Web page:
Saturday, September 18, 2010
One In Seven Americans Now Living In Poverty
The Census Bureau reports that 44 million Americans were living below the poverty line in 2009, or one in seven people — a rather remarkable statistic.
The share of people living in poverty rose to 14.3 percent in 2009 from 13.2 percent in 2008, the highest level since 1994.
The rampant unemployment associated with the Great Recession was largely responsible for the development, as the ranks of the poverty stricken grew by four million last year. And there is every indication that the trend is continuing this year.
At its pre-recession peak, in the second quarter of 2007, the net worth of American households stood at $65.8 trillion. As of the second quarter of this year, it was $53.5 trillion, a 19 percent drop.
According to the Census report, three million American families were only kept above the poverty line by unemployment insurance.
But even those with jobs are regressing. Median family incomes were 5 percent lower in 2009 than in 1999. The median US household income in 2009 was just $49,777. That's less than a thousand bucks per week.
"This is the first time in memory that an entire decade has produced essentially no economic growth for the typical American household," says Harvard economist Lawrence Katz.
For a family trying to pay for housing, medical insurance, food and utilities in a large metropolitan area, that sum won't go far. Last year, the average health insurance cost for a family of four was $13,375, according to the Kaiser Family Foundation and the Health Research & Educational Trust.
In 2009, the poverty threshold for a four-person family, including two kids, was about $22,000. That's a very loose definition of poverty. Imagine living in a large city, especially on the coasts, and trying to support four people on $22 grand. Good luck.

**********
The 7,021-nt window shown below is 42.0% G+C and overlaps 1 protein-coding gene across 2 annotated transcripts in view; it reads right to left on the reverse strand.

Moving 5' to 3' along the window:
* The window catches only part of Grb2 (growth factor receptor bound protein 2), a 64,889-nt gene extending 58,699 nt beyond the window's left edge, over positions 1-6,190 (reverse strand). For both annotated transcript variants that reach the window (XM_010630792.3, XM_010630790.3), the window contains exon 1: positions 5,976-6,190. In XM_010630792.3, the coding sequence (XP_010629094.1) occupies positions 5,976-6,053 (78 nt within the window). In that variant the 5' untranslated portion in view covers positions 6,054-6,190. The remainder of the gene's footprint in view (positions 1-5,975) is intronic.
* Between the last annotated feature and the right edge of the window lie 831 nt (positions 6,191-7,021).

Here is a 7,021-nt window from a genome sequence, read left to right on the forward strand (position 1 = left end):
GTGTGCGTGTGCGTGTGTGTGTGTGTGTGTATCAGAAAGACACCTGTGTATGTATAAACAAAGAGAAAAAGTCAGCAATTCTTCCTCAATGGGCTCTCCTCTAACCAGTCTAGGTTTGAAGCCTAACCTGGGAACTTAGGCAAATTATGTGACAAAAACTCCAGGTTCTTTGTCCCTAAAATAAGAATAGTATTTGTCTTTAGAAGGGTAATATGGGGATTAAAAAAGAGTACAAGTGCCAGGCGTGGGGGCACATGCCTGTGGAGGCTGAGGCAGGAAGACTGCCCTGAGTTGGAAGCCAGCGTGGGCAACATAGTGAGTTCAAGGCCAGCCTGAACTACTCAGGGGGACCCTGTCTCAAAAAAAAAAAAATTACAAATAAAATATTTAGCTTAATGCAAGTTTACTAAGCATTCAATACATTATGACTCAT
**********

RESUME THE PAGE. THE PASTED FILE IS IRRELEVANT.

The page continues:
To cope with falling incomes and joblessness, many people have been sharing homes with family and friends. The Census study found an 11.6 percent increase in the number of multifamily households over the last two years.
The one in seven Americans living in poverty conflates with the nearly one in seven also on food stamps.
The number of Americans receiving food stamps had grown by more than two million just by the midpoint of this year, reaching 41.3 million people. And it is still rising.
Taken as a whole, all of this data points to the hardships now faced by millions of American families. Any reasonable person would only expect the ranks of the poverty stricken to continue increasing this year and into the foreseeable future.
The Great Recession is taking a brutal toll on our nation and it is changing the lives of millions of Americans for the worse. An entire generation may grow up with diminished hopes and expectations for the future.
"Clearly, the Census is setting the income level for their poverty measurement extremely low, and if you increase that measure by just a small increment, to $25,000 for a family of four, you are now looking at nearly 100 million Americans in poverty." - David DeGraw, AmpedStatus Report